The LWAP will get its IP address from the DHCP server for the VLAN to which its management interface is attached, just like any other host on a VLAN.
The LWAP should also get option 43 from the DHCP server to indicate which WLC it should use. You can read about it in DHCP OPTION 43 for Lightweight Cisco Aironet Access Points Configuration Example:
- Add the Option 43 line with this syntax:
option 43 hex <hexadecimal string>
The hexadecimal string in step 3 is assembled as a sequence of the TLV
values for the Option 43 suboption: Type + Length + Value. Type is
always the suboption code 0xf1. Length is the number of controller
management IP addresses times 4 in hex. Value is the IP address of the
controller listed sequentially in hex.
For example, suppose there are two controllers with management
interface IP addresses, 192.168.10.5 and 192.168.10.20. The type is
0xf1. The length is 2 * 4 = 8 = 0x08. The IP addresses translate to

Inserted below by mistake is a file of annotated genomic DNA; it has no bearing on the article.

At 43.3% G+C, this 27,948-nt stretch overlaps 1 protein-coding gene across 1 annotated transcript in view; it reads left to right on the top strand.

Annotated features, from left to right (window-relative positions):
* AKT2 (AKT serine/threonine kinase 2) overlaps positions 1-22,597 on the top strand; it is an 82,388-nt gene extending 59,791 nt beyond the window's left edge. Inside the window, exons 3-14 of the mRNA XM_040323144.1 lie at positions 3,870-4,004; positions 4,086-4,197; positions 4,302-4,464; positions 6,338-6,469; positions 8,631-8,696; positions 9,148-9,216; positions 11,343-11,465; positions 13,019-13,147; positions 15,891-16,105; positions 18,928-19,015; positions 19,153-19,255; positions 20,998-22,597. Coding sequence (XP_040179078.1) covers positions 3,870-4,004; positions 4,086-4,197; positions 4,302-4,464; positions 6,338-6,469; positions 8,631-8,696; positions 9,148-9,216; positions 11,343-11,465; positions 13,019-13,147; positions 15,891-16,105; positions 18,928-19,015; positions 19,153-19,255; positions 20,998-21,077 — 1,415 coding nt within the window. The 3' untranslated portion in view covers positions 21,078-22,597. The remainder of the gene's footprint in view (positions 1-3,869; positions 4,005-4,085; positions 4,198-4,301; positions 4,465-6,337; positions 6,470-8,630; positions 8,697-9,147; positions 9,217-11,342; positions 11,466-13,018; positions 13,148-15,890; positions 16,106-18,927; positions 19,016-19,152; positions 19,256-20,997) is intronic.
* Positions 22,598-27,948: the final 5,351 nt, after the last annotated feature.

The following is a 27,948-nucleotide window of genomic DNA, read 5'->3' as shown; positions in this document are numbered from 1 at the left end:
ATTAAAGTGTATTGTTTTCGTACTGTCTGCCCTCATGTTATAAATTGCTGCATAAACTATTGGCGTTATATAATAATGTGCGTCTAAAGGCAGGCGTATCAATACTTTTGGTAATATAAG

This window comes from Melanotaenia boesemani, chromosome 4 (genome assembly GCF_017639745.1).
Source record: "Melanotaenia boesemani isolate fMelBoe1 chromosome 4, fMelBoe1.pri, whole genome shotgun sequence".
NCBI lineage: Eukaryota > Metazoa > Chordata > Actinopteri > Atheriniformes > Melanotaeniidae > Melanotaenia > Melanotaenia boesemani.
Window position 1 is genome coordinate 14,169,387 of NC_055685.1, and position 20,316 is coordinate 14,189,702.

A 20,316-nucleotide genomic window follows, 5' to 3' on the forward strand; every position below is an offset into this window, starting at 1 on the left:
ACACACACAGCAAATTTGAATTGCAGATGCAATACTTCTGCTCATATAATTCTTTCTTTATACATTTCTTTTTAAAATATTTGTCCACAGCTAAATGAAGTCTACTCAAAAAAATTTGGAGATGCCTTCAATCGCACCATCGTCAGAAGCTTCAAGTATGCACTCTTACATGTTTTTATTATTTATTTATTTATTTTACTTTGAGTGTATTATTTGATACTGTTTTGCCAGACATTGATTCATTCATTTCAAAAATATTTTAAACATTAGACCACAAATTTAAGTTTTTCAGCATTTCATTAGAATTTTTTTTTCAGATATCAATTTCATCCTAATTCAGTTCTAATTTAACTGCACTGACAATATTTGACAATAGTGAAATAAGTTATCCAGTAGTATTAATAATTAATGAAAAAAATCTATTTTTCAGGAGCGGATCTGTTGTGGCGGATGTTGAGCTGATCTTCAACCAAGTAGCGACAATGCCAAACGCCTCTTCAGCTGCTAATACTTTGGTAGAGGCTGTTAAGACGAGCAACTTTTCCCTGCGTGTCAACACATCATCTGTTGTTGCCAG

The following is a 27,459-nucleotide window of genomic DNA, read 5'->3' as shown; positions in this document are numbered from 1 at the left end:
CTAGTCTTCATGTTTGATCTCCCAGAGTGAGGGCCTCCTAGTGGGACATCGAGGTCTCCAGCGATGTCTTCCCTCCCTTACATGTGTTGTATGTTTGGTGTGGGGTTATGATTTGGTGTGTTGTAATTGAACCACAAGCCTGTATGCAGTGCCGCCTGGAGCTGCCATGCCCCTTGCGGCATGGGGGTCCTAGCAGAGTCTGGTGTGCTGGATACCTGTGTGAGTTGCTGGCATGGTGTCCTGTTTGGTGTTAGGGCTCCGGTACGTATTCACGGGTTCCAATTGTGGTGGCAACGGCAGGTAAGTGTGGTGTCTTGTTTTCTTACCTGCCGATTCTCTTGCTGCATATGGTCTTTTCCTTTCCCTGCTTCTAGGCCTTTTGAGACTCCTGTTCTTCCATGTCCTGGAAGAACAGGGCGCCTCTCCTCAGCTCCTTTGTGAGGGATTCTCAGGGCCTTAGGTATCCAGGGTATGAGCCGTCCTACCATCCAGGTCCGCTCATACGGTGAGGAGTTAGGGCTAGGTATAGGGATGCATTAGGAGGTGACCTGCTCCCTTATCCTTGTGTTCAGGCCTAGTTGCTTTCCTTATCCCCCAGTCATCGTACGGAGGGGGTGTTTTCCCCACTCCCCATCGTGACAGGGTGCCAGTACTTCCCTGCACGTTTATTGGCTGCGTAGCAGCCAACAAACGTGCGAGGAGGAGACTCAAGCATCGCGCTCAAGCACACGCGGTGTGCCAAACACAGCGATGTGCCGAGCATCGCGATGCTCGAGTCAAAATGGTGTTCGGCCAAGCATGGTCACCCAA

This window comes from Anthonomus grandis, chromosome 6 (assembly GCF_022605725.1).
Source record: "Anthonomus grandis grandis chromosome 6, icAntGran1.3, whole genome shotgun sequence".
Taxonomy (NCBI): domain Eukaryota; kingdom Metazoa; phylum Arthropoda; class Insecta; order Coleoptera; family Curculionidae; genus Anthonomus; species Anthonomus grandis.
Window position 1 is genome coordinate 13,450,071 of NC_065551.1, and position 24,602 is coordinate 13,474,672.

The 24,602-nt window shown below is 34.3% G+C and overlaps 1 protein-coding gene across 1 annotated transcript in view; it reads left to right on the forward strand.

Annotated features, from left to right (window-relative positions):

c0a80a05 (192.168.10.5) and c0a80a14 (192.168.10.20). When the string
is assembled, it yields f108c0a80a05c0a80a14. The Cisco IOS command
that is added to the DHCP scope is:
option 43 hex f108c0a80a05c0a80a14
The WLC doesn't do routing, and neither do switches. Routing is handled in a router (a layer-3 switch includes a router). You must trunk the VLANs to a router for it to route between the VLANs.
VLANs and routing are very fundamental networking. An answer on how to do these is far too broad, and the possible answer far too large, to be answered here.
I would strongly suggest that you hire someone who knows what to do to accomplish what you want done.
You can connect WLCs and LWAPs like you do with users. In the diagram below, users can connect to any of the switches, as can WLCs and APs. Each switch can have one or more VLANs, or you could have a single switch with one or more VLANs.